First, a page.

A new study suggests about a third of U.S. children and teens take vitamins, but most probably don't need them.
A survey of parents of children aged 2 to 17 shows a decline in vitamin use from the 1970s, when roughly half of all American children took them. But it also shows that most of those taking the pills are healthy, active children.
The study highlights a question doctors often parents: Should I give my child vitamins"?
The lead author says taking daily multivitamins in the recommended dose is probably harmless. But if a child is gets plenty of exercise and eats a varied diet, including high fiber, plenty of milk, lower fat and cholesterol, the vitamins often are not needed.
She says the children who fit this profile who were the highest users among those surveyed. She adds taking a pill won't make up for a lousy diet.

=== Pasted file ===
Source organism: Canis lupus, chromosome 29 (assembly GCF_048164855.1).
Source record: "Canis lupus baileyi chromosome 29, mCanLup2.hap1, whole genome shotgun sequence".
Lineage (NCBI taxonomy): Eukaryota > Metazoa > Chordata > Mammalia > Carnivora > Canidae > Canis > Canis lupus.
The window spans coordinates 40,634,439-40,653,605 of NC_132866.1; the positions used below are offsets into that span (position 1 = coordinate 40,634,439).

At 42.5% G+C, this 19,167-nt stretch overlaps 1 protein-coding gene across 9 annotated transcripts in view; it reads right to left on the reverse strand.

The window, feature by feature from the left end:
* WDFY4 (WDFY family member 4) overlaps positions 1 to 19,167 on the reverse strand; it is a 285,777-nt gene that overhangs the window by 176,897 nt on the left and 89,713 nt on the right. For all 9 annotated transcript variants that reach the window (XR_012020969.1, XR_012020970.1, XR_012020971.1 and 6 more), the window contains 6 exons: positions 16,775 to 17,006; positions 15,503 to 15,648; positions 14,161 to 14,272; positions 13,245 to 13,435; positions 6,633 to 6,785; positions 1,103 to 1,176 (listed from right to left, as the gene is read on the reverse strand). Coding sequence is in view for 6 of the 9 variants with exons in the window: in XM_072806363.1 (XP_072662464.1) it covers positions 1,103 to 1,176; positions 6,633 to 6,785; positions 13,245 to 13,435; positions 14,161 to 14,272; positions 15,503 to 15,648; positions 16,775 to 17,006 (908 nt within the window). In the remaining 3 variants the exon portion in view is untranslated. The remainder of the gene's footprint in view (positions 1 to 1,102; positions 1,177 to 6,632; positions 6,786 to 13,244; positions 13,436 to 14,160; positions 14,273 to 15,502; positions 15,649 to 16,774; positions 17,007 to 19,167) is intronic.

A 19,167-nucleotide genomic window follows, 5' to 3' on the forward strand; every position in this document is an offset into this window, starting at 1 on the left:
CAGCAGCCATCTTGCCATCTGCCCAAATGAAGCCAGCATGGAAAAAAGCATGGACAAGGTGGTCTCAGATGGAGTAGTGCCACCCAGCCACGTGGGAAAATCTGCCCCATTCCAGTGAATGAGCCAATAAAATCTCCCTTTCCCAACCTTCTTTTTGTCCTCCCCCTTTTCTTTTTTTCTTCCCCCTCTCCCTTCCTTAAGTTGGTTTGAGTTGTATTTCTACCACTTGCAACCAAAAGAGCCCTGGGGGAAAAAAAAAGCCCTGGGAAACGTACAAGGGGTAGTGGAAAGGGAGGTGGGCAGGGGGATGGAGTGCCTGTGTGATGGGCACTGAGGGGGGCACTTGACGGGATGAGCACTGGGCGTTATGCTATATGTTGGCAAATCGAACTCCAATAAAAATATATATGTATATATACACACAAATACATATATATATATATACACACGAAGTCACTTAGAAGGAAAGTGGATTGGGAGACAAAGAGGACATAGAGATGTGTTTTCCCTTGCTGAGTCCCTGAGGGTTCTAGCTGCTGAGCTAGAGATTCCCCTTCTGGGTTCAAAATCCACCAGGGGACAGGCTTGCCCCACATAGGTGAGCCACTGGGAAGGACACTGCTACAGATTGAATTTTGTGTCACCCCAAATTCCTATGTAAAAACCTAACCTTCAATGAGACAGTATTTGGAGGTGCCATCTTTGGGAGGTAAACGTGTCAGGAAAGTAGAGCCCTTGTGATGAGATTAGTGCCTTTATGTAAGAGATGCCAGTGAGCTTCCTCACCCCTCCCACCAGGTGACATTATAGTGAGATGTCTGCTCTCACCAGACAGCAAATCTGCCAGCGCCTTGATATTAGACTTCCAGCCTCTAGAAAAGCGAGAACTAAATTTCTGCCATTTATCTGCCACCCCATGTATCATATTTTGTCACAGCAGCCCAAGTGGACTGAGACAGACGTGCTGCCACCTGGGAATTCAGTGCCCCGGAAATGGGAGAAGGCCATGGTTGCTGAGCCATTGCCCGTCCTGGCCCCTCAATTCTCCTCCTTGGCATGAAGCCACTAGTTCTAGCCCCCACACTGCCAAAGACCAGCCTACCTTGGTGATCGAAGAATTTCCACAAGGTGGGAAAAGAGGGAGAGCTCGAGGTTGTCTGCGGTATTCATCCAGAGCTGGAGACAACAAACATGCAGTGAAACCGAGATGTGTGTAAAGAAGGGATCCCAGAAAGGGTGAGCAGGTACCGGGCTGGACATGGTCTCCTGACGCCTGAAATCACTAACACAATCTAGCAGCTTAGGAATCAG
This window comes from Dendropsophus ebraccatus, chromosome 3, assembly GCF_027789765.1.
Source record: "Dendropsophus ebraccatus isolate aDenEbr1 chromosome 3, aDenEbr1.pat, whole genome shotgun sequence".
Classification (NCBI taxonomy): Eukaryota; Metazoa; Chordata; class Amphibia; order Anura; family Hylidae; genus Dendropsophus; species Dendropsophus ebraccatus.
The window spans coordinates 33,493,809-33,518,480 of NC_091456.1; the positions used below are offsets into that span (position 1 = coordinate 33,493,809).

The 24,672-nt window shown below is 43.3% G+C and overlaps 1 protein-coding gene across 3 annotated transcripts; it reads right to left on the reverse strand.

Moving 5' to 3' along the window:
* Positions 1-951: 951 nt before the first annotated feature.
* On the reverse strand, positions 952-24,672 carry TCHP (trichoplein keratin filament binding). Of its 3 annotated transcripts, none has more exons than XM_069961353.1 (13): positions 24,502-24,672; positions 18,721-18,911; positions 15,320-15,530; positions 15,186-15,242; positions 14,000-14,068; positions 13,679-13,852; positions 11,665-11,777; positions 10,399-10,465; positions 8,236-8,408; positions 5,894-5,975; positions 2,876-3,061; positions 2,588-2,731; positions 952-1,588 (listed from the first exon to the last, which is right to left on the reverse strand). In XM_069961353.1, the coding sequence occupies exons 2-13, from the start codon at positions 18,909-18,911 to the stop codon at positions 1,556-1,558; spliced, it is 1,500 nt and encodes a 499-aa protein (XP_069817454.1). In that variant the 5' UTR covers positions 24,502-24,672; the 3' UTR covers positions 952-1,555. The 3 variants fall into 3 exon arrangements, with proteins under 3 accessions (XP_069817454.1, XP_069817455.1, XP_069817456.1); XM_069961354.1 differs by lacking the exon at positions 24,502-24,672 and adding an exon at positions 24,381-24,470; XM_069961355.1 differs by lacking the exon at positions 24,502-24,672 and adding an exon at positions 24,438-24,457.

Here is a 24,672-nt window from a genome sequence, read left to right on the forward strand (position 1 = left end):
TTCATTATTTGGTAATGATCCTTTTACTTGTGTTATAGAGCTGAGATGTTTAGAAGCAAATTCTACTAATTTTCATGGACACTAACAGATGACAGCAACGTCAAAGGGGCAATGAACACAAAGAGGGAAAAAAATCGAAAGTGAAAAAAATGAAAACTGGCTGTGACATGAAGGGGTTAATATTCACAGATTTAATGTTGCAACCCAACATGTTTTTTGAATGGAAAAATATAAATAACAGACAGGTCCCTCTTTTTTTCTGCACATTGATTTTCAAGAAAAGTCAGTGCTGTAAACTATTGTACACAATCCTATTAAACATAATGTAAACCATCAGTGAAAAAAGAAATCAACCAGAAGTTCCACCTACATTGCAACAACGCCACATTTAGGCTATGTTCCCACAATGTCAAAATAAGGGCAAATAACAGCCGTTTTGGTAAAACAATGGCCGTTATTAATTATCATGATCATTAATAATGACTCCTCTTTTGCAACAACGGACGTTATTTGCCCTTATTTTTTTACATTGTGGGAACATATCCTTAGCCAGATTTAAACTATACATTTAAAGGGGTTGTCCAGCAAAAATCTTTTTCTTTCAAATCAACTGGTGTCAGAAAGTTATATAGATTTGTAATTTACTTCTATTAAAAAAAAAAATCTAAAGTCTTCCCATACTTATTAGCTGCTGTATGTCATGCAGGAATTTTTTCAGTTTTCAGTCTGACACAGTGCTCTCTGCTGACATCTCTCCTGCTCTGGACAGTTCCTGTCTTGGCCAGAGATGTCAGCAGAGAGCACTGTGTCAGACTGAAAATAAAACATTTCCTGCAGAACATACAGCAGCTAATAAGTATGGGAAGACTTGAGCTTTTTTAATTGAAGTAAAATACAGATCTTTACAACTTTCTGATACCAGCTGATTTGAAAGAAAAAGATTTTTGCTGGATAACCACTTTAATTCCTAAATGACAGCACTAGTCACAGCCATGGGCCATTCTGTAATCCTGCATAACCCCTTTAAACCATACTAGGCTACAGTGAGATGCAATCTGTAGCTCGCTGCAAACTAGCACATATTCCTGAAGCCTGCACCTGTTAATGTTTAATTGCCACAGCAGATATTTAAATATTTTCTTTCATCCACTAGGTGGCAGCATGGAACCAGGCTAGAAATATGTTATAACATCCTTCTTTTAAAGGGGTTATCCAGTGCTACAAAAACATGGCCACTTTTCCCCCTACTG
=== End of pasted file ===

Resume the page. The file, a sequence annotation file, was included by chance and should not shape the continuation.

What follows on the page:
The findings are in the Archives of Pediatrics & Adolescent Medicine.
KKTV firmly believes in freedom of speech for all and we are happy to provide this forum for the community to share opinions and facts. We ask that commenters keep it clean, keep it truthful, stay on topic and be responsible. Comments left here do not necessarily represent the viewpoint of KKTV 11 News.
If you believe that any of the comments on our site are inappropriate or offensive, please tell us by clicking “Report Abuse” and answering the questions that follow. We will review any reported comments promptly.powered by Disqus